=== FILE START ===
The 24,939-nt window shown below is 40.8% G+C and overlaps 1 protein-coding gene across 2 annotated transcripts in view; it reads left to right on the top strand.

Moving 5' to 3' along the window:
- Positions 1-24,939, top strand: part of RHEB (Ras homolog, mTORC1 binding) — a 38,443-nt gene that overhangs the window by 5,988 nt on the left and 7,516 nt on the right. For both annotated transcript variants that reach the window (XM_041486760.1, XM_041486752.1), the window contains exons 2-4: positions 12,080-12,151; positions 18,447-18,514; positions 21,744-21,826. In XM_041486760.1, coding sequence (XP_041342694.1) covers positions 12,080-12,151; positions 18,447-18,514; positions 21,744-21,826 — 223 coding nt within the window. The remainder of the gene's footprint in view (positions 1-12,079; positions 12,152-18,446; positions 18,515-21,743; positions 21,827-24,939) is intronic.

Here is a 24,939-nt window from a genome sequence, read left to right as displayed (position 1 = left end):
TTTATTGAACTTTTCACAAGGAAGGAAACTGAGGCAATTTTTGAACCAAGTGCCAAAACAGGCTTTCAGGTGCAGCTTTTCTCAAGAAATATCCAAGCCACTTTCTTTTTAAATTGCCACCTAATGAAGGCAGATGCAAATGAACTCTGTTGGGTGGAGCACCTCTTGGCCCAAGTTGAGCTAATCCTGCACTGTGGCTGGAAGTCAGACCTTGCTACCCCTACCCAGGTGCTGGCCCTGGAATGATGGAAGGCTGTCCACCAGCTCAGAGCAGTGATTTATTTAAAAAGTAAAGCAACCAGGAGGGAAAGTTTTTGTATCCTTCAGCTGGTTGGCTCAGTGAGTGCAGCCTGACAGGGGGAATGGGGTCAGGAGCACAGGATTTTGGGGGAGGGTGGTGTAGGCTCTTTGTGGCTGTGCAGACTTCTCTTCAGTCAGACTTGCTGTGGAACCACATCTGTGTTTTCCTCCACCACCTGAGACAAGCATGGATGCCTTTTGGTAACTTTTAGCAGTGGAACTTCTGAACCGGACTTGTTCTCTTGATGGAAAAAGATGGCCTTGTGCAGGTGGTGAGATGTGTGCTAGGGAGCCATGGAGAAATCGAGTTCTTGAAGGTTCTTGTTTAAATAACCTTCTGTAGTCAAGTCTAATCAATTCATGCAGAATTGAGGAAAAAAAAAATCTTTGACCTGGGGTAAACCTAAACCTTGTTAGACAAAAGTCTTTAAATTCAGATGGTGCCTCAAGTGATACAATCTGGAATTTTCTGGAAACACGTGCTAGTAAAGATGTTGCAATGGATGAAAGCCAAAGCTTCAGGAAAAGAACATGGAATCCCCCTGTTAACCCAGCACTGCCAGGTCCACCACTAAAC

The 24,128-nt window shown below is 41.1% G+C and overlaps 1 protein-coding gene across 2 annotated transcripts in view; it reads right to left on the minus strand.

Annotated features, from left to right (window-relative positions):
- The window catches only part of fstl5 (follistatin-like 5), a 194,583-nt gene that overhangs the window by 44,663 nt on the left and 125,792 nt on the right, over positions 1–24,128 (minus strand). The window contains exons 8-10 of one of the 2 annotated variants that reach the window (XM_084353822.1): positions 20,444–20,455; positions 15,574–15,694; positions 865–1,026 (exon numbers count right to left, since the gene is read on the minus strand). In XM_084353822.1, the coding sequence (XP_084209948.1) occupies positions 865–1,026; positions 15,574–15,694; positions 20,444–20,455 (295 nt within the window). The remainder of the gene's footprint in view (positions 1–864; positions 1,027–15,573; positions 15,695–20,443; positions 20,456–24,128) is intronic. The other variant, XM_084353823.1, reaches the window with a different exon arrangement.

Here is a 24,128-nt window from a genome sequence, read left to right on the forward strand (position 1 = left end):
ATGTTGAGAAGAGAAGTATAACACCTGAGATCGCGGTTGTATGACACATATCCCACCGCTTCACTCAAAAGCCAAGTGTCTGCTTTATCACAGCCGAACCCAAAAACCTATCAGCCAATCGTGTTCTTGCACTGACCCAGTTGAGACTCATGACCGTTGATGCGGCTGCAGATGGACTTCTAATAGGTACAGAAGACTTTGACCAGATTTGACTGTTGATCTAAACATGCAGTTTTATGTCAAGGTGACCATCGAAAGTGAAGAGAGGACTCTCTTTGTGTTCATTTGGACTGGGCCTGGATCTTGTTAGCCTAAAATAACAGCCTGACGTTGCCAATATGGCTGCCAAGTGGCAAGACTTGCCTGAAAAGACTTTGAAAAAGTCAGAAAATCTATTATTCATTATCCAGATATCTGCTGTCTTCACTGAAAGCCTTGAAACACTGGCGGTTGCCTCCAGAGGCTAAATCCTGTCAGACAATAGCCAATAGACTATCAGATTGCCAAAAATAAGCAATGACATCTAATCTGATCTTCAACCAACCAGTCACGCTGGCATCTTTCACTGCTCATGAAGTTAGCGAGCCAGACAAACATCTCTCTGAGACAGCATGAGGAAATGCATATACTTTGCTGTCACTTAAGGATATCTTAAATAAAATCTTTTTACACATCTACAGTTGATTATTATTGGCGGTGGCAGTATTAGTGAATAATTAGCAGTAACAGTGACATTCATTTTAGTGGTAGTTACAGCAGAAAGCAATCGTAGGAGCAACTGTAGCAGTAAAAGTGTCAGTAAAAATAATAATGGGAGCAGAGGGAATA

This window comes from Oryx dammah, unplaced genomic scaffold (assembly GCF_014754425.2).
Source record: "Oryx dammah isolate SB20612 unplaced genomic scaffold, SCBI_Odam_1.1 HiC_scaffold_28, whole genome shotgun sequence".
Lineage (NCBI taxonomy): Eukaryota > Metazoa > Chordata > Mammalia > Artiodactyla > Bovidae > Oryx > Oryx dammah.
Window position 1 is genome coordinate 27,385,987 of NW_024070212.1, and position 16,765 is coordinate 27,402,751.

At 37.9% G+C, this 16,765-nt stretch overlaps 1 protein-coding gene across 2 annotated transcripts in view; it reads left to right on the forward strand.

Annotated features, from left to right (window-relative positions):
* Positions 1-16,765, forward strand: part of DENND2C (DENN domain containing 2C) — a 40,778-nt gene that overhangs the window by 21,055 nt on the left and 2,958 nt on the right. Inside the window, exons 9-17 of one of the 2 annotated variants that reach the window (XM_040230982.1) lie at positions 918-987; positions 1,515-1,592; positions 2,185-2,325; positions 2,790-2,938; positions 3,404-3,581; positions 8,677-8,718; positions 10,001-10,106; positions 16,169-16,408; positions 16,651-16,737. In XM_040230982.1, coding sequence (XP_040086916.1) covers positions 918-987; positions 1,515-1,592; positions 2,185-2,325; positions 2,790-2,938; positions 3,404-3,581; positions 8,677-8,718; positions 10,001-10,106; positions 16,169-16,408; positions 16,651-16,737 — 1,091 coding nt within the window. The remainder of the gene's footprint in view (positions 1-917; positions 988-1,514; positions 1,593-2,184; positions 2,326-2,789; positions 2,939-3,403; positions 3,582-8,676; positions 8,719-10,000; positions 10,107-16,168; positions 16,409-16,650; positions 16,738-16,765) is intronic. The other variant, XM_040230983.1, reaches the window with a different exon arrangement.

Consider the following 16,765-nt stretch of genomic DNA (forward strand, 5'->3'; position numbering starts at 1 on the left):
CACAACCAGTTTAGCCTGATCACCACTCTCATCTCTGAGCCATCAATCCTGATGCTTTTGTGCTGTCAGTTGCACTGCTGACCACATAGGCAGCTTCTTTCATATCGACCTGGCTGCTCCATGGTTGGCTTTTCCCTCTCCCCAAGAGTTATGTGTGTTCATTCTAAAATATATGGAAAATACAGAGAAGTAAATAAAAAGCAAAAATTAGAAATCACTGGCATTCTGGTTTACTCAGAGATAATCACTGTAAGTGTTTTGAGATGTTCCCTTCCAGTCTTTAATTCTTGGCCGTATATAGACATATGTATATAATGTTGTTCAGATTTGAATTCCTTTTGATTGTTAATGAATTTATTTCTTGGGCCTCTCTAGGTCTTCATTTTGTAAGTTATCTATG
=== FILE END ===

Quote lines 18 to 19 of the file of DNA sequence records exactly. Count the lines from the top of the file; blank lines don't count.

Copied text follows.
Consider the following 16,765-nt stretch of genomic DNA (forward strand, 5'->3'; position numbering starts at 1 on the left):
CACAACCAGTTTAGCCTGATCACCACTCTCATCTCTGAGCCATCAATCCTGATGCTTTTGTGCTGTCAGTTGCACTGCTGACCACATAGGCAGCTTCTTTCATATCGACCTGGCTGCTCCATGGTTGGCTTTTCCCTCTCCCCAAGAGTTATGTGTGTTCATTCTAAAATATATGGAAAATACAGAGAAGTAAATAAAAAGCAAAAATTAGAAATCACTGGCATTCTGGTTTACTCAGAGATAATCACTGTAAGTGTTTTGAGATGTTCCCTTCCAGTCTTTAATTCTTGGCCGTATATAGACATATGTATATAATGTTGTTCAGATTTGAATTCCTTTTGATTGTTAATGAATTTATTTCTTGGGCCTCTCTAGGTCTTCATTTTGTAAGTTATCTATG